If you’ve watched saltwater fishing TV shows, you’ll often see anglers in fighting chairs on the backs of the boats pumping the rods. When a fish is on the line, an angler generally will pull the rod up to about the 12:00 position, and then drop the rod to about the 3:00 position and wind in the slack, keeping tension on the line while taking up the slack. However, when you’re reef fishing, pumping the rod is one of the quickest and easiest ways to lose your fish on the end of the line. The line is rigged with a three-way swivel tied to the main line. The second eye of the swivel will have about a 3-foot leader, a hook and a bait. The lead is tied to the bottom swivel. Once you’ve hooked the fish and start reeling it in, if you bring the rod to the12:00 position and drop the rod tip to the 3:00 position you’re leaving slack in the line. Then if you reel as you drop your rod tip, the fish can get off the hook, or your lead will fall away from the fish, which helps pop the hook out of the fish’s mouth.
That’s why Captain Randy Boggs of the “Reel Surprise,” docked at San Roc Cay Marina in Orange Beach, Alabama, says, “Try to keep your rod perpendicular to the surface of the water. Slowly and steadily, start reeling the fish up. When the fish takes the drag, stop reeling, and if the fish stops pulling the drag on your reel, start winding. When we’re catching reef fish on circle hooks, slow, steady pressure on the fish’s jaw is the best way to get that fish up to the surface without losing it. When the fish reaches the surface, don’t try to throw it in the boat, but call for the deck hand. If the fish is small enough to use this tactic, the deck hand will hand line your fish into the boat. On a bigger fish, he’ll gaff the fish and bring it on board.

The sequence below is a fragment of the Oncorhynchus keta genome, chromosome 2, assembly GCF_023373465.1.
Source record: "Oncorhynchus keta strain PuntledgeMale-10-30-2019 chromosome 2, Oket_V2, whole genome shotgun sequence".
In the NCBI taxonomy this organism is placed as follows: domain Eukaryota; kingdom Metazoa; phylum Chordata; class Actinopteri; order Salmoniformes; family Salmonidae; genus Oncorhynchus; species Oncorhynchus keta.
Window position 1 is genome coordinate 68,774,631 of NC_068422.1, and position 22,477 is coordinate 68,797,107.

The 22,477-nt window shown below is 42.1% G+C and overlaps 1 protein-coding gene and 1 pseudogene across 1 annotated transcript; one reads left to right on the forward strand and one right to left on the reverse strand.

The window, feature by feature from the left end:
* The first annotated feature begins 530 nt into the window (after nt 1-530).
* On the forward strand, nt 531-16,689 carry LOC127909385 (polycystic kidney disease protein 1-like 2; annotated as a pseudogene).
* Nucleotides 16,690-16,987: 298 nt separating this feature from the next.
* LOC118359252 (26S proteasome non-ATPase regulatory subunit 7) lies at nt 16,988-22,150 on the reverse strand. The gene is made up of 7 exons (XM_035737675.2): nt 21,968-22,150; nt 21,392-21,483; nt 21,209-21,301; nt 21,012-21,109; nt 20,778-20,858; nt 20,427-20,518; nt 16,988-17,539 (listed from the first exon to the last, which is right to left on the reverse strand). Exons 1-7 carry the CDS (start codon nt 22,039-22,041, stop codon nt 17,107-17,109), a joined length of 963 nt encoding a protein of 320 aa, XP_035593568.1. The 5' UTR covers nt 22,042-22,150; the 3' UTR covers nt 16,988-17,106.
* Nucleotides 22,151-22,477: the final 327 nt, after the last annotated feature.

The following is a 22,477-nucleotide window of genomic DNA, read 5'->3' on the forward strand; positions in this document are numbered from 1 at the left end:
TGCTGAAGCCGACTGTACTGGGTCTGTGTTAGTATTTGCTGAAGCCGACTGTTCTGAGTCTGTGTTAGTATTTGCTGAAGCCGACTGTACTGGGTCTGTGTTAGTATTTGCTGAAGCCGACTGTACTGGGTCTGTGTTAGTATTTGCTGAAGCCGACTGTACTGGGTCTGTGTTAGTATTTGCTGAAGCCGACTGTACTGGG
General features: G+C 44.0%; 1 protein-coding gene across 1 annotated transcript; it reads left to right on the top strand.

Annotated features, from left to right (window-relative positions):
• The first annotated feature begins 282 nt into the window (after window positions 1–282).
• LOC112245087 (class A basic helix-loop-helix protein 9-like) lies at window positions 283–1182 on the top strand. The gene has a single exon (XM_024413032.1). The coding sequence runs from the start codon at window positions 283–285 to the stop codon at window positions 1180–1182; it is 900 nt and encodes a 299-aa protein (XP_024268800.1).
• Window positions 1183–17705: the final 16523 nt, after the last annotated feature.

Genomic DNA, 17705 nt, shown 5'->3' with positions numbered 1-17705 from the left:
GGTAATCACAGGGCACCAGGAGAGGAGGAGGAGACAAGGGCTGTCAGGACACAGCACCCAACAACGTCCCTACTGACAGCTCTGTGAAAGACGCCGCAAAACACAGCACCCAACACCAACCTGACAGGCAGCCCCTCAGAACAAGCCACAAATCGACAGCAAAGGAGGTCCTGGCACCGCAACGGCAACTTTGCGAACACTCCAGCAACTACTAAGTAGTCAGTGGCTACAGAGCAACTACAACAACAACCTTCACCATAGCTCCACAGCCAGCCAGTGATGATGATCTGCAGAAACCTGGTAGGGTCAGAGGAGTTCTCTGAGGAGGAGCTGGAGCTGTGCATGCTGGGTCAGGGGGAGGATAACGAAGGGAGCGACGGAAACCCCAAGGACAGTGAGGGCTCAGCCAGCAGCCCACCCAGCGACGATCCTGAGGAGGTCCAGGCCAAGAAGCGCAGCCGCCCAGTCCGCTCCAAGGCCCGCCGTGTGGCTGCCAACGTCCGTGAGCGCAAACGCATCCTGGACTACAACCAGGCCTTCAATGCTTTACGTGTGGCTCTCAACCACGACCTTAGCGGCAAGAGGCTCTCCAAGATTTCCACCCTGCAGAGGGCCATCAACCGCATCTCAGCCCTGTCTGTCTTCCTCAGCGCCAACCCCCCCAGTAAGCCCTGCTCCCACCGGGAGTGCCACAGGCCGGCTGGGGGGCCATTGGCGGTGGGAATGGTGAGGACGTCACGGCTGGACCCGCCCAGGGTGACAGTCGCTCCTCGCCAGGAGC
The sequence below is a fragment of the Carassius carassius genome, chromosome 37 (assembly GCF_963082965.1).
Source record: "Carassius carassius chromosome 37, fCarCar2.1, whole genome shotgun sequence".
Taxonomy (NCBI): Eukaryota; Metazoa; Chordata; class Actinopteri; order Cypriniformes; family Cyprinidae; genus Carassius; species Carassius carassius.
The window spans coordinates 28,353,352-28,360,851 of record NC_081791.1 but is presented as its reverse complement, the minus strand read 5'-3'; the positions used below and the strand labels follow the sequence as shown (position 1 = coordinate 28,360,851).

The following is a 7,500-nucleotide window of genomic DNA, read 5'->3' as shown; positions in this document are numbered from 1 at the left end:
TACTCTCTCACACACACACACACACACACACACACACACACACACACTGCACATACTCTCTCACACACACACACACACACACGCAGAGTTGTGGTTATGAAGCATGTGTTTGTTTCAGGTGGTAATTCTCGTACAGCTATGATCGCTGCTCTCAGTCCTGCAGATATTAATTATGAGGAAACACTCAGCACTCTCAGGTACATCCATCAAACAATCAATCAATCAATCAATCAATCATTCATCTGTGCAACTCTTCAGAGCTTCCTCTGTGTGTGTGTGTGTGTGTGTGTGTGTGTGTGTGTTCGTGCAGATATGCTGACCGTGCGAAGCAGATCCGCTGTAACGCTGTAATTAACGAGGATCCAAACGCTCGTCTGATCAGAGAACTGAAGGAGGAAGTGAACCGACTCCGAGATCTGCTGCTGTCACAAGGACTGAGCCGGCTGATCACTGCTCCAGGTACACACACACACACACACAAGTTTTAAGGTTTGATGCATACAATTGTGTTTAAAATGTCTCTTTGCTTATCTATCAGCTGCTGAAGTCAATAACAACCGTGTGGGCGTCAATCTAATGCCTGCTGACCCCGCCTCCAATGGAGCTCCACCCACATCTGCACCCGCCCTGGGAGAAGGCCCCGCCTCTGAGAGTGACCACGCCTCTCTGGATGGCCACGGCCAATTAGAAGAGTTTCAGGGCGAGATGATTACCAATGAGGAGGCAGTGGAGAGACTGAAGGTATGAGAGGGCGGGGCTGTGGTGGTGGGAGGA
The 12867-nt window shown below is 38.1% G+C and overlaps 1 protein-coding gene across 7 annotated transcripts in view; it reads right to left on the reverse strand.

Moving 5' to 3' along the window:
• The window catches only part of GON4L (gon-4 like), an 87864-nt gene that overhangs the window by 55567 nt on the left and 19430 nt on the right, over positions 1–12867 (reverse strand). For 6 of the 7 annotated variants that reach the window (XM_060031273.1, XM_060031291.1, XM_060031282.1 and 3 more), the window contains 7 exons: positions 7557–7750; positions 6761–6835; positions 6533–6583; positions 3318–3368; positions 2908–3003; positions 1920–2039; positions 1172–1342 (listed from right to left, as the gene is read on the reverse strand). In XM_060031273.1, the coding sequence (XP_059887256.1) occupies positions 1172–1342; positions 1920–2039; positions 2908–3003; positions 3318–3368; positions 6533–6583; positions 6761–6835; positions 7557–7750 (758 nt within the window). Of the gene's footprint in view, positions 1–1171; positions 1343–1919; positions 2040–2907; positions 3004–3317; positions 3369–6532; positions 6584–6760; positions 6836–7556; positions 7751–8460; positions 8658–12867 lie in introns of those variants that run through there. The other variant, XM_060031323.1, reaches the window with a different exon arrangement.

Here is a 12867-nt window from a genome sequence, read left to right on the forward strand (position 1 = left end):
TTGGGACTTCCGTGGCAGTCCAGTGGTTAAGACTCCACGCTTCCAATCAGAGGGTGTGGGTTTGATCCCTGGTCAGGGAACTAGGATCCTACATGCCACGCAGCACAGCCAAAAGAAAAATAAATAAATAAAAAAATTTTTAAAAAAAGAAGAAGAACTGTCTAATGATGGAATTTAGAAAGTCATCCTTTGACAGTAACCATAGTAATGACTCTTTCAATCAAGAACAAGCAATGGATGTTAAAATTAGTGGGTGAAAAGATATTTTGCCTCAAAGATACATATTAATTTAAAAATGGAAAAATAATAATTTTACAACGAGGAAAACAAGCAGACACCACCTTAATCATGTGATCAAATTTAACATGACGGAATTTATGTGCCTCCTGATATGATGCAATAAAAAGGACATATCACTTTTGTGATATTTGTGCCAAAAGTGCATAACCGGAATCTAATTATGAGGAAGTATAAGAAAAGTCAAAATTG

“To get your bait to the bottom, your equipment must have a heavy piece of lead on it. If you try to jerk the fish into the boat, you’ll have a heavy piece of lead flying ahead of the fish. More than likely, as the lead is flying over the side of the boat, someone will get hit in the head with it. When you put enough pressure on a fish that’s just under the surface or right on the surface of the water, more than likely, you’ll tear the hook out of the fish’s mouth before you can jerk it into the boat. So, if you don’t want to lose your fish or injure yourself or someone else, leave the fish in the water. Then once you get the fish close to the surface, call for the deck hand to land the fish properly.”
Bonus Tip: If you’re taking food and drinks on your reef fishing trip/party boat, one product will make the trip far more enjoyable – Harvest Clean. This spray-on hand sanitizer has a citrus smell and kills any germs or bacteria on your hands. Too, when you start to take a bite of your sandwich, drink your water or soft drinks, your hands won’t smell like the fish you’ve just been handling. Also, if you’re handling fresh-caught fish and cut bait all day, you don’t want to have that same aroma on your hands. When my hands become slippery from handling fish and bait, being able to spray my hands with Harvest Clean allows me to wipe my hands off, feel fresher and get a grip on the next fish that comes on board quickly and easily.
I enjoy party boat fishing. I like to catch fish, have the photo opportunities, meet new friends and spend time with family and friends who go on the trip with me. School starts soon. To take a trip that will make memories to last a lifetime that you’ll never forget, gather up your youngsters, friends and family for a party boat offshore fishing trip now.
To learn more, click on these videos: https://www.youtube.com/playlist?list=PLGQmmVVCpUzqnVbg9ITi8EJz8Fzpz6P1W
You can call Captain Randy Boggs at 251-981-7173 or email at email@example.com.
For more information on fishing for saltwater species, get John’s eBooks “Alabama’s Offshore Saltwater Fishing: A Year-Round Guide for Catching Over 15 Species of Fish” and “Fishing Mississippi’s Gulf Coast and Visitor’s Guide.” Click here to get these books.